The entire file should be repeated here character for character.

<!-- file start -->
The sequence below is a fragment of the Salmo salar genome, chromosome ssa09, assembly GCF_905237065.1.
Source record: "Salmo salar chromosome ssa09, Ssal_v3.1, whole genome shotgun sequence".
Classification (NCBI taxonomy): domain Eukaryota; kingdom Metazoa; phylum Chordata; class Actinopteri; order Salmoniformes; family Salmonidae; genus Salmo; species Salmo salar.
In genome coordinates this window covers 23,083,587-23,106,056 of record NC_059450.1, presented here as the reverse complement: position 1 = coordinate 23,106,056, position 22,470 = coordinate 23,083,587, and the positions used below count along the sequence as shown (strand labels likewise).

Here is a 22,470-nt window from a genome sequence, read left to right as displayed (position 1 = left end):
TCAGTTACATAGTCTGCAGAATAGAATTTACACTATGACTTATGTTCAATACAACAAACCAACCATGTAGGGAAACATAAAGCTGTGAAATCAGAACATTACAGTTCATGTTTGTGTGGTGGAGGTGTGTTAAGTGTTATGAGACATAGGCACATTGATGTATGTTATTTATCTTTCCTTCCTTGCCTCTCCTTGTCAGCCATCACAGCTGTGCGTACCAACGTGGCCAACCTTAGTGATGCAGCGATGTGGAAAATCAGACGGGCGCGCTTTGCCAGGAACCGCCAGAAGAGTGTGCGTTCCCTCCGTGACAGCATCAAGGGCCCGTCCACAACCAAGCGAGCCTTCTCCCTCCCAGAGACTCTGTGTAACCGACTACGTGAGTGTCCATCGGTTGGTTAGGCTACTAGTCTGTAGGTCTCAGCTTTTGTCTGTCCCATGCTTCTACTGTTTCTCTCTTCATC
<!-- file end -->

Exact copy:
The sequence below is a fragment of the Salmo salar genome, chromosome ssa09, assembly GCF_905237065.1.
Source record: "Salmo salar chromosome ssa09, Ssal_v3.1, whole genome shotgun sequence".
Classification (NCBI taxonomy): domain Eukaryota; kingdom Metazoa; phylum Chordata; class Actinopteri; order Salmoniformes; family Salmonidae; genus Salmo; species Salmo salar.
In genome coordinates this window covers 23,083,587-23,106,056 of record NC_059450.1, presented here as the reverse complement: position 1 = coordinate 23,106,056, position 22,470 = coordinate 23,083,587, and the positions used below count along the sequence as shown (strand labels likewise).

Here is a 22,470-nt window from a genome sequence, read left to right as displayed (position 1 = left end):
TCAGTTACATAGTCTGCAGAATAGAATTTACACTATGACTTATGTTCAATACAACAAACCAACCATGTAGGGAAACATAAAGCTGTGAAATCAGAACATTACAGTTCATGTTTGTGTGGTGGAGGTGTGTTAAGTGTTATGAGACATAGGCACATTGATGTATGTTATTTATCTTTCCTTCCTTGCCTCTCCTTGTCAGCCATCACAGCTGTGCGTACCAACGTGGCCAACCTTAGTGATGCAGCGATGTGGAAAATCAGACGGGCGCGCTTTGCCAGGAACCGCCAGAAGAGTGTGCGTTCCCTCCGTGACAGCATCAAGGGCCCGTCCACAACCAAGCGAGCCTTCTCCCTCCCAGAGACTCTGTGTAACCGACTACGTGAGTGTCCATCGGTTGGTTAGGCTACTAGTCTGTAGGTCTCAGCTTTTGTCTGTCCCATGCTTCTACTGTTTCTCTCTTCATC